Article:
Some residents of Geneva County expressed their outrage after the Samson Community Cemetery got a new arrival. The property, located off Columbus-Holley Highway, was deeded for a black cemetery in 1925.
Reverend James Ruttlen, vice-president of the Samson Community Cemetery, stated that Wayne Troublefield’s family had requested months ago that he be buried at the cemetery.
Apart from a number of bi-racial individuals buried there, it is believed that Troublefield is the only white man buried at the cemetery.
Rutten stated that some black residents expressed their outrage at this turn of events.
He said, “Everything now is integrated. Even heaven and hell is integrated. You know, there’s no more black and white. It’s all the human race, and we have to love each other and show love, compassionate, toward each other no matter what, which is great. I was very excited when I got the call he was wanting to grant his wish to be buried into this cemetery. Well yes, a lot of people are upset about it, you know, but we can’t change the way people feel.”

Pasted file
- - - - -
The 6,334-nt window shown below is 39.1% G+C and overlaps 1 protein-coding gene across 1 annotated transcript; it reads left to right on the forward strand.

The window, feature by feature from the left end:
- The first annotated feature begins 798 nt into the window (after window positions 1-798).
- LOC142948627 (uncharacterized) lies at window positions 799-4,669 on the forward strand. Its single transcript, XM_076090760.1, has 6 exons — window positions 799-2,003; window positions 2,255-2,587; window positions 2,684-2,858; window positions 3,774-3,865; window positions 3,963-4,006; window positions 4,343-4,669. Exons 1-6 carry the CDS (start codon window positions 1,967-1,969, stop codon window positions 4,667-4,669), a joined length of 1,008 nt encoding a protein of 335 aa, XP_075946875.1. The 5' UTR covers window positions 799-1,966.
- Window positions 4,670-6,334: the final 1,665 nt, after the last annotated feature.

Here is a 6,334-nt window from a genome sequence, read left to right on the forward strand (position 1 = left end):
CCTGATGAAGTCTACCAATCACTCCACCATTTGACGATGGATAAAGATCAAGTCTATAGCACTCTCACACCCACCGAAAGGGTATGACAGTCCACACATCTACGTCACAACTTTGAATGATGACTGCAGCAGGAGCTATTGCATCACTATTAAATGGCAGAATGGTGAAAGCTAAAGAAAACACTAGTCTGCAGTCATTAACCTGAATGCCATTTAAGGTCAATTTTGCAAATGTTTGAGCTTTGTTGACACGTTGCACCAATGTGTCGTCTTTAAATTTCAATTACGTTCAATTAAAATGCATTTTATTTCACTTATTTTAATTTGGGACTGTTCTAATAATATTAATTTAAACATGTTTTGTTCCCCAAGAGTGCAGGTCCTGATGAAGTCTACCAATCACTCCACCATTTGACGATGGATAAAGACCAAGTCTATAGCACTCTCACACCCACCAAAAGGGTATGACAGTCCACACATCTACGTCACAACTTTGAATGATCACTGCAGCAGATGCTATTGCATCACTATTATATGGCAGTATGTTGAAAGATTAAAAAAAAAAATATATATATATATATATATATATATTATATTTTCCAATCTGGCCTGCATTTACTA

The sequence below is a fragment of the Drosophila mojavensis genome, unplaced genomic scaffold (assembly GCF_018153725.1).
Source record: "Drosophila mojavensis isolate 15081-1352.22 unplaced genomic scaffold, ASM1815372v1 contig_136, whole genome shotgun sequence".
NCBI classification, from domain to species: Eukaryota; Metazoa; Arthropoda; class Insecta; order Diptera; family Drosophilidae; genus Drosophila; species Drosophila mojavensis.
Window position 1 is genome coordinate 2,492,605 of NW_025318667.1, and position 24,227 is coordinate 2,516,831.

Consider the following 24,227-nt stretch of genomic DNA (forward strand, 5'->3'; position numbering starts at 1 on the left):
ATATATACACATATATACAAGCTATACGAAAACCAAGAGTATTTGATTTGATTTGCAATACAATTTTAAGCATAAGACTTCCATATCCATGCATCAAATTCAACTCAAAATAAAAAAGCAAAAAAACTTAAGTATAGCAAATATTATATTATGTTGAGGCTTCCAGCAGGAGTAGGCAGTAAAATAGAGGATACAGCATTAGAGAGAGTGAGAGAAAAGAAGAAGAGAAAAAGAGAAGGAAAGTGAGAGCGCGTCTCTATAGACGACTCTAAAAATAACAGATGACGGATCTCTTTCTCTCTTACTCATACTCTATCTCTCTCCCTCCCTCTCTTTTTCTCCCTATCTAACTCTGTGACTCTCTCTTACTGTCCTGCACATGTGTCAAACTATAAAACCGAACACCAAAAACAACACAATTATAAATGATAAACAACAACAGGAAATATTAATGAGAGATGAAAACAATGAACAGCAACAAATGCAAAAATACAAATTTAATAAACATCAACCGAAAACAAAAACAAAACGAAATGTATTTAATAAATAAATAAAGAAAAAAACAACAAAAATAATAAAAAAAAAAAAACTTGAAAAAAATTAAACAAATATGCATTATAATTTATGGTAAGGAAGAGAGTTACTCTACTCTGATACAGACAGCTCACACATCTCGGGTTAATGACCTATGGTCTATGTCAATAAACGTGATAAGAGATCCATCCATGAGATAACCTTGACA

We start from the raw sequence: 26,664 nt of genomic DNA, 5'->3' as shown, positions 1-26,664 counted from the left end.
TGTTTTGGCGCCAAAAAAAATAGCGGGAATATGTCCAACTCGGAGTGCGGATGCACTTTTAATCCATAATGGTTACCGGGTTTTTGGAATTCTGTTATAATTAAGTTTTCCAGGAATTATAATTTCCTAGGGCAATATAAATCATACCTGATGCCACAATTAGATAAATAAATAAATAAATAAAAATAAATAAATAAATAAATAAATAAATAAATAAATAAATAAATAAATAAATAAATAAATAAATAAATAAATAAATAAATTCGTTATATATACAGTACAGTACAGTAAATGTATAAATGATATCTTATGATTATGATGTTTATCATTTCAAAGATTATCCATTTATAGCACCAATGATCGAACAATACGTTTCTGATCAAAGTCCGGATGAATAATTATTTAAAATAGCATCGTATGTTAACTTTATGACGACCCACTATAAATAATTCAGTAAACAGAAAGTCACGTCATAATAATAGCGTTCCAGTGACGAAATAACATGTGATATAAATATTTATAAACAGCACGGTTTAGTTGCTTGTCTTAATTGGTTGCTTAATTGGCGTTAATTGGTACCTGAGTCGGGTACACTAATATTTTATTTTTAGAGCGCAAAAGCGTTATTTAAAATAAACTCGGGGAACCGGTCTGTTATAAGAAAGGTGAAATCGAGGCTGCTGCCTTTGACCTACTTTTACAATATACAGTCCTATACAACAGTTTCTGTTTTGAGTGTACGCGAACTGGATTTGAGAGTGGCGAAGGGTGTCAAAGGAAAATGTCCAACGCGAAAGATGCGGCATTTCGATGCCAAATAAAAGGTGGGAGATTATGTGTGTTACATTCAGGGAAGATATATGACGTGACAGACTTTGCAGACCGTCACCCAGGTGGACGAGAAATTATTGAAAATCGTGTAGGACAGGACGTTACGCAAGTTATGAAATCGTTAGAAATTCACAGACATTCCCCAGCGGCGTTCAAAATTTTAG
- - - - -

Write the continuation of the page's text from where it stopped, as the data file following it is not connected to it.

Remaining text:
Ruttlen said that with the help of volunteers, he keeps the grass cut at the cemetery. However, the controversy of burying a white man at an African American cemetery has hurt him spiritually.
He has plans to resign as vice-president of the Samson Community Cemetery board.
“At this time, to take the pressure off me, to take the stress off me, just step down, I will be resigning,” he said.
WDHN News reached out to Troublefield’s family, but they declined to comment on the matter.